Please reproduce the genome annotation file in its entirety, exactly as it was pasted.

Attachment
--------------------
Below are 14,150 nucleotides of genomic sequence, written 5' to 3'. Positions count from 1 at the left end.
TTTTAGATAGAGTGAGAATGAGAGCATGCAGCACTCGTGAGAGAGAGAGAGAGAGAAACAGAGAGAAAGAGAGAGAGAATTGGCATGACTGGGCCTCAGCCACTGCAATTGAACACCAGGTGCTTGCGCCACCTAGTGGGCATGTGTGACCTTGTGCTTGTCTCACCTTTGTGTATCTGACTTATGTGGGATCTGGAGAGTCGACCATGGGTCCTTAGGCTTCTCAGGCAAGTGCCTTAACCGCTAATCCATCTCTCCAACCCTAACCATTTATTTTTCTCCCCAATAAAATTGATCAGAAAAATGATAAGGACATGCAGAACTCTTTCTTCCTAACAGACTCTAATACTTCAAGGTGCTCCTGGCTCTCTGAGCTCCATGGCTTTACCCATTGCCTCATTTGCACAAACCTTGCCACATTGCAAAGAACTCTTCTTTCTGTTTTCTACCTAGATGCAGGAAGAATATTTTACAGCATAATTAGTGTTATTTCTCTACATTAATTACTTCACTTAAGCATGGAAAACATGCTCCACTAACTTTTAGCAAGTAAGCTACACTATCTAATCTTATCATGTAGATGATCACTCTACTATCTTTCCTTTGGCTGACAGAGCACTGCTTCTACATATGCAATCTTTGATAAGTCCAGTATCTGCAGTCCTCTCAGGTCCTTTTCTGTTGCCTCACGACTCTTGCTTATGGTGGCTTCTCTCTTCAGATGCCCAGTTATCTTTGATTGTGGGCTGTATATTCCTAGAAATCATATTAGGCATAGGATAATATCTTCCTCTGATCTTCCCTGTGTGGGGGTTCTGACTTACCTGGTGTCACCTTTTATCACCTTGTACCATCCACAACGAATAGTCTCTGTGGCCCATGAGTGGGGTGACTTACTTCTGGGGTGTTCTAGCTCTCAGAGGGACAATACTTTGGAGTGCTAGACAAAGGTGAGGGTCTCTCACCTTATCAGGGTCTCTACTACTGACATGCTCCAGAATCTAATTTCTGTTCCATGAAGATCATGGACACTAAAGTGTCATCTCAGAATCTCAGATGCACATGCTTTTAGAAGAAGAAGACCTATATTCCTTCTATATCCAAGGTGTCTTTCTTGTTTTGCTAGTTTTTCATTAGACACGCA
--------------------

Below are 14,150 nucleotides of genomic sequence, written 5' to 3'. Positions count from 1 at the left end.
TTTTAGATAGAGTGAGAATGAGAGCATGCAGCACTCGTGAGAGAGAGAGAGAGAGAAACAGAGAGAAAGAGAGAGAGAATTGGCATGACTGGGCCTCAGCCACTGCAATTGAACACCAGGTGCTTGCGCCACCTAGTGGGCATGTGTGACCTTGTGCTTGTCTCACCTTTGTGTATCTGACTTATGTGGGATCTGGAGAGTCGACCATGGGTCCTTAGGCTTCTCAGGCAAGTGCCTTAACCGCTAATCCATCTCTCCAACCCTAACCATTTATTTTTCTCCCCAATAAAATTGATCAGAAAAATGATAAGGACATGCAGAACTCTTTCTTCCTAACAGACTCTAATACTTCAAGGTGCTCCTGGCTCTCTGAGCTCCATGGCTTTACCCATTGCCTCATTTGCACAAACCTTGCCACATTGCAAAGAACTCTTCTTTCTGTTTTCTACCTAGATGCAGGAAGAATATTTTACAGCATAATTAGTGTTATTTCTCTACATTAATTACTTCACTTAAGCATGGAAAACATGCTCCACTAACTTTTAGCAAGTAAGCTACACTATCTAATCTTATCATGTAGATGATCACTCTACTATCTTTCCTTTGGCTGACAGAGCACTGCTTCTACATATGCAATCTTTGATAAGTCCAGTATCTGCAGTCCTCTCAGGTCCTTTTCTGTTGCCTCACGACTCTTGCTTATGGTGGCTTCTCTCTTCAGATGCCCAGTTATCTTTGATTGTGGGCTGTATATTCCTAGAAATCATATTAGGCATAGGATAATATCTTCCTCTGATCTTCCCTGTGTGGGGGTTCTGACTTACCTGGTGTCACCTTTTATCACCTTGTACCATCCACAACGAATAGTCTCTGTGGCCCATGAGTGGGGTGACTTACTTCTGGGGTGTTCTAGCTCTCAGAGGGACAATACTTTGGAGTGCTAGACAAAGGTGAGGGTCTCTCACCTTATCAGGGTCTCTACTACTGACATGCTCCAGAATCTAATTTCTGTTCCATGAAGATCATGGACACTAAAGTGTCATCTCAGAATCTCAGATGCACATGCTTTTAGAAGAAGAAGACCTATATTCCTTCTATATCCAAGGTGTCTTTCTTGTTTTGCTAGTTTTTCATTAGACACGCA